The english entry (1) is obviously of no help. The Spanish article is – via Google Translate – a nice example of “almost meaningless, muddled, obscure language” itself. For some reason it prominently features Proper names derived from Matthew, probably because it cites Matthew (Matias) as one possible origin. The other is the (corrupted) word Barimathea.
The other theory recounts the story of “Matthias, who fought for ownership of his cock” (again, translated by Big G) and his lawyer who “repeatedly shouted cock Matthias (Mathias gallus)” in a “speech very tangled and unclear” which helped transform Matthias into matheia, knowledge.
The Norwegian (5) article shares this theory. So does the Swedish (6), but places the story in “ancient Rome” and adds an awesome alternative theory: “disputations at the medieval University of Paris was so awesome that participants likened cocks”, a cockfight of knowledge, so to speak.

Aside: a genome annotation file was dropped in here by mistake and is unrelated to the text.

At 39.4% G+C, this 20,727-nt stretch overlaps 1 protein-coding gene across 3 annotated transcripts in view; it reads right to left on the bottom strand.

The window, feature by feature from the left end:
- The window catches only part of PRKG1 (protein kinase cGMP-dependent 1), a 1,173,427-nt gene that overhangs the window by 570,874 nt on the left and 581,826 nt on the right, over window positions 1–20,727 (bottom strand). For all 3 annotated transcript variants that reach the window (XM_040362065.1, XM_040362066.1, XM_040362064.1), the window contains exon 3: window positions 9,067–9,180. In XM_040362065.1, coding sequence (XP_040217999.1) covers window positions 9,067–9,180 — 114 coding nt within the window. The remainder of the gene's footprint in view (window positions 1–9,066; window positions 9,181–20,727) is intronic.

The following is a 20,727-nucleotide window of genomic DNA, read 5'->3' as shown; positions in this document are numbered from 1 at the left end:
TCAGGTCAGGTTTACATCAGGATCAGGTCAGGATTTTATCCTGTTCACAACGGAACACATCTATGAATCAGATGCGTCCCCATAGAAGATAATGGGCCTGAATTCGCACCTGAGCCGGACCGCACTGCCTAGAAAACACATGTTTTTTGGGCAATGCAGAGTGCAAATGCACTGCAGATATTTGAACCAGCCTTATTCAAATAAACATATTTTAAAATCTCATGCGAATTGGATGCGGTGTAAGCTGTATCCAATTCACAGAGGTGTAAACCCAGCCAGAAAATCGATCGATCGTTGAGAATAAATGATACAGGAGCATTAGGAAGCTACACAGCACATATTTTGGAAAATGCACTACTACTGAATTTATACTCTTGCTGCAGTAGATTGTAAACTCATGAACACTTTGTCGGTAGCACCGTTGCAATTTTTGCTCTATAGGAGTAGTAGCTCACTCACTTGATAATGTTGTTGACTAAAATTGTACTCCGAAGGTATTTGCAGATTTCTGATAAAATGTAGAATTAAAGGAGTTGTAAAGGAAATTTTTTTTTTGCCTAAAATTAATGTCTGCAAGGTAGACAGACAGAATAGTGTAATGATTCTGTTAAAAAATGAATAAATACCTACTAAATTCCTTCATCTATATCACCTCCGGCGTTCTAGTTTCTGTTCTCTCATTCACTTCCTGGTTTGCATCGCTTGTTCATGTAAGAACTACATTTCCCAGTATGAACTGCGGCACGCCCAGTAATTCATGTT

Finnish and Italian (3 and 4) offer more fun than insight. Sadly, there’s no etymology of “Kapulakieli”, and G Trans has more trouble with Finnish. I’m pretty sure their version of galimatias is an umbrella term for legalese, tech jargon, and “Swedishisms”. Again, Google transforms the “Example The phrases” into
gibberish poetical examples:
“Take place on a large scale”
something happens to someone, “by”
one’s “own” something
words in consequence of the effect of the problem and the contract.
and, drum roll:
words due to the holistic, in respect of center of gravity of the input, bet, in the long run, the framework, aim for the sector, including, with respect, to carry, size, resources, depending quarters and by.
The Italians have developed a linguistic strategy “to make fun of established power, represented by police, soldiers or police, being able to hold a conversation without sense for several minutes" "seasoned with profanity in disguise”, to fuck with the Man, so to speak. A movie coined the term Supercazzola, “which is the prefix super- and the noun cock”. (This being Wikipedia obviously described as a portmanteau.)
Now, instead of a literal translation of Supercazzola, I’ll offer this